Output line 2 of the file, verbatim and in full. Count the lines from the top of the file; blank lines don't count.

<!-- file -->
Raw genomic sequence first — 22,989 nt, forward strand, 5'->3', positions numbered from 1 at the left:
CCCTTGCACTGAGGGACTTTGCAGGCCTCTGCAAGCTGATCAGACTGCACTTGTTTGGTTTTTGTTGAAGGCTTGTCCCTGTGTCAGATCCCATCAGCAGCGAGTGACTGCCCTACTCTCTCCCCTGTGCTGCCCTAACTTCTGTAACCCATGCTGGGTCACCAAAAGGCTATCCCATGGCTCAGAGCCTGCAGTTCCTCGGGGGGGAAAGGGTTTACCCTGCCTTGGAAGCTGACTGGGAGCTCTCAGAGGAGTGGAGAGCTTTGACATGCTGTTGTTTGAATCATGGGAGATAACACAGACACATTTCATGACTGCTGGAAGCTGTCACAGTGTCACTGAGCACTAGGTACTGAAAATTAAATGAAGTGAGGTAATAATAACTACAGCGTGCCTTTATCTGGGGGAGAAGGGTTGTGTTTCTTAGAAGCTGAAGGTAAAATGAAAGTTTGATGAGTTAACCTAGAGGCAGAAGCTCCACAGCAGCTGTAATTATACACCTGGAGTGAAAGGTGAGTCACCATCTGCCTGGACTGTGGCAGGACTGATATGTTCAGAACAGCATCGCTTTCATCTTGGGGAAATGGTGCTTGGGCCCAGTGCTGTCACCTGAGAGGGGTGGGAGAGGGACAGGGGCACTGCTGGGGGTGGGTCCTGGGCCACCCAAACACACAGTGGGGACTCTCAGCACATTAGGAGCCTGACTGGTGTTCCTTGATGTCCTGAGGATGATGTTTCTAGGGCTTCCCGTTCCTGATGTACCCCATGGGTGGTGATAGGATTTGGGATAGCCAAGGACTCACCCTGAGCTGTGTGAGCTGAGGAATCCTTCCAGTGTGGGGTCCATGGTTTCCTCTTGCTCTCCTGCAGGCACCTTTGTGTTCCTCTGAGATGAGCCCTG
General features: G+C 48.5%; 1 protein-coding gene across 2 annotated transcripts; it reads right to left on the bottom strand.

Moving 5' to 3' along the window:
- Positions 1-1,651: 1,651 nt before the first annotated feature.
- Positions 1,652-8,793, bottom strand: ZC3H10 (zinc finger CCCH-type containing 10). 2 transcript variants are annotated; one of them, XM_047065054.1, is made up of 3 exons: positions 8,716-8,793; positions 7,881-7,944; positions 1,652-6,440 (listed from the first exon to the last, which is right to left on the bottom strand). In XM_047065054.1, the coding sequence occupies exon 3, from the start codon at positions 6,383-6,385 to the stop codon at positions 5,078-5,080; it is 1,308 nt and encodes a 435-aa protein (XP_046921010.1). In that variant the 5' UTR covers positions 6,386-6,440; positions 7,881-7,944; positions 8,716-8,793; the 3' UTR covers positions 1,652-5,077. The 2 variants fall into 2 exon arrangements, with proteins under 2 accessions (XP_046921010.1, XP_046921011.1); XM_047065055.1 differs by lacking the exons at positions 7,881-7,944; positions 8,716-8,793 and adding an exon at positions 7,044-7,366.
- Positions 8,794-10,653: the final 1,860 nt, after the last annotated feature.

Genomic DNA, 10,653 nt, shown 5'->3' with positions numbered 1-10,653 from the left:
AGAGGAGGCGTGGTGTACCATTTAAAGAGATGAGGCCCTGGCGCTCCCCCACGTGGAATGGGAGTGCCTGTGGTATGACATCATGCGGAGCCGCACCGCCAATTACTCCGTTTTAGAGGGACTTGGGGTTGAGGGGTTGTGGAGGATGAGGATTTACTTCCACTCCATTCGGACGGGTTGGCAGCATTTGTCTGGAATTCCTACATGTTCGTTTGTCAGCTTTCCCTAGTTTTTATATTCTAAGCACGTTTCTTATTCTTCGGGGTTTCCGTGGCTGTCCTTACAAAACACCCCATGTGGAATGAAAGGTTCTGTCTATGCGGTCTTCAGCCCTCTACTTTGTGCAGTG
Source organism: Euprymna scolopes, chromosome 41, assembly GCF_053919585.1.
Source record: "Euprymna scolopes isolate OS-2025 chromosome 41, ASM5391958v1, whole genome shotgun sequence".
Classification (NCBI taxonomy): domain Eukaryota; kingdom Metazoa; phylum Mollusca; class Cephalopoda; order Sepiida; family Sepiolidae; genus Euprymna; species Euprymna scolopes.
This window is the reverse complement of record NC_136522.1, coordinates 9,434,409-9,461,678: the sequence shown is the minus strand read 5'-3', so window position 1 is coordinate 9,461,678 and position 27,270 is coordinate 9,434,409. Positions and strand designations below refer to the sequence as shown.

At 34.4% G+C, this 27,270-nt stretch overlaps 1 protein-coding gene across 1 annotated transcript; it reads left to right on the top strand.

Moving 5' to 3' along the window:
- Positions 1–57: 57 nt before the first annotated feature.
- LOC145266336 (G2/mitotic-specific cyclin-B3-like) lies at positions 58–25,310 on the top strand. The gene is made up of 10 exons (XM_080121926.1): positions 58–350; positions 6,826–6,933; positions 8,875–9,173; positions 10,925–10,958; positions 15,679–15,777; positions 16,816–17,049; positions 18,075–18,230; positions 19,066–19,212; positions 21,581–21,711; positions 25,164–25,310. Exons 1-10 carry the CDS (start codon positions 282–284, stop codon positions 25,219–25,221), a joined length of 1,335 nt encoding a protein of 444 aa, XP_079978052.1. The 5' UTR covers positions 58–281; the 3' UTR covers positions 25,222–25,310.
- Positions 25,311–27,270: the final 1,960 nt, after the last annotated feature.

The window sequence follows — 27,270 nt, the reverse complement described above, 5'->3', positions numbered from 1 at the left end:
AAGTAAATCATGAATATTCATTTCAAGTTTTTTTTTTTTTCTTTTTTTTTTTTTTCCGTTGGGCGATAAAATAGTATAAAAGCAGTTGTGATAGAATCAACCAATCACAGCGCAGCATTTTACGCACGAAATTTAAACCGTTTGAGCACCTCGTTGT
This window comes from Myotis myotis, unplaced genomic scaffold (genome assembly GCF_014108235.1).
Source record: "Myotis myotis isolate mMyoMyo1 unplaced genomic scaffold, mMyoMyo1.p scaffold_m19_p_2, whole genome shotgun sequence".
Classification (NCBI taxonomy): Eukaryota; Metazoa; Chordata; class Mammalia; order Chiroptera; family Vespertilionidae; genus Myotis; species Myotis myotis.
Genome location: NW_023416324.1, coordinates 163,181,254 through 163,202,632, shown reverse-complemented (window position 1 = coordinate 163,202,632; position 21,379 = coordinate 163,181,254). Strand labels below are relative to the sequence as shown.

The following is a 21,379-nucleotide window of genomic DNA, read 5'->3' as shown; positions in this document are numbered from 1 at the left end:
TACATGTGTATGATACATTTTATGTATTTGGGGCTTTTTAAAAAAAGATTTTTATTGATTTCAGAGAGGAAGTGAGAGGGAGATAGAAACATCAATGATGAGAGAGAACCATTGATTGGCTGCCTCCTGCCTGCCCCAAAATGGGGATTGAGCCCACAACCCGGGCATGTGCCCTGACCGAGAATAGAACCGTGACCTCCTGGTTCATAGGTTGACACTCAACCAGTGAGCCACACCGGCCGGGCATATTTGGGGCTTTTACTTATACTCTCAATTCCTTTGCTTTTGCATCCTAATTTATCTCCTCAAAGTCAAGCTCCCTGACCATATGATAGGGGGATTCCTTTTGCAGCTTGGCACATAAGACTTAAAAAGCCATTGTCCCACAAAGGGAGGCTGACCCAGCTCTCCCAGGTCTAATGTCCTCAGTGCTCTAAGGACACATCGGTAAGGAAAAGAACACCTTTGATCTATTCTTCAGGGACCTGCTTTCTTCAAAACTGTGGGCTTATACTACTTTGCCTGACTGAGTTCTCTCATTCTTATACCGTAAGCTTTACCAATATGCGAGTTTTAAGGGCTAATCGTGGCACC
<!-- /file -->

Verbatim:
CCCTTGCACTGAGGGACTTTGCAGGCCTCTGCAAGCTGATCAGACTGCACTTGTTTGGTTTTTGTTGAAGGCTTGTCCCTGTGTCAGATCCCATCAGCAGCGAGTGACTGCCCTACTCTCTCCCCTGTGCTGCCCTAACTTCTGTAACCCATGCTGGGTCACCAAAAGGCTATCCCATGGCTCAGAGCCTGCAGTTCCTCGGGGGGGAAAGGGTTTACCCTGCCTTGGAAGCTGACTGGGAGCTCTCAGAGGAGTGGAGAGCTTTGACATGCTGTTGTTTGAATCATGGGAGATAACACAGACACATTTCATGACTGCTGGAAGCTGTCACAGTGTCACTGAGCACTAGGTACTGAAAATTAAATGAAGTGAGGTAATAATAACTACAGCGTGCCTTTATCTGGGGGAGAAGGGTTGTGTTTCTTAGAAGCTGAAGGTAAAATGAAAGTTTGATGAGTTAACCTAGAGGCAGAAGCTCCACAGCAGCTGTAATTATACACCTGGAGTGAAAGGTGAGTCACCATCTGCCTGGACTGTGGCAGGACTGATATGTTCAGAACAGCATCGCTTTCATCTTGGGGAAATGGTGCTTGGGCCCAGTGCTGTCACCTGAGAGGGGTGGGAGAGGGACAGGGGCACTGCTGGGGGTGGGTCCTGGGCCACCCAAACACACAGTGGGGACTCTCAGCACATTAGGAGCCTGACTGGTGTTCCTTGATGTCCTGAGGATGATGTTTCTAGGGCTTCCCGTTCCTGATGTACCCCATGGGTGGTGATAGGATTTGGGATAGCCAAGGACTCACCCTGAGCTGTGTGAGCTGAGGAATCCTTCCAGTGTGGGGTCCATGGTTTCCTCTTGCTCTCCTGCAGGCACCTTTGTGTTCCTCTGAGATGAGCCCTG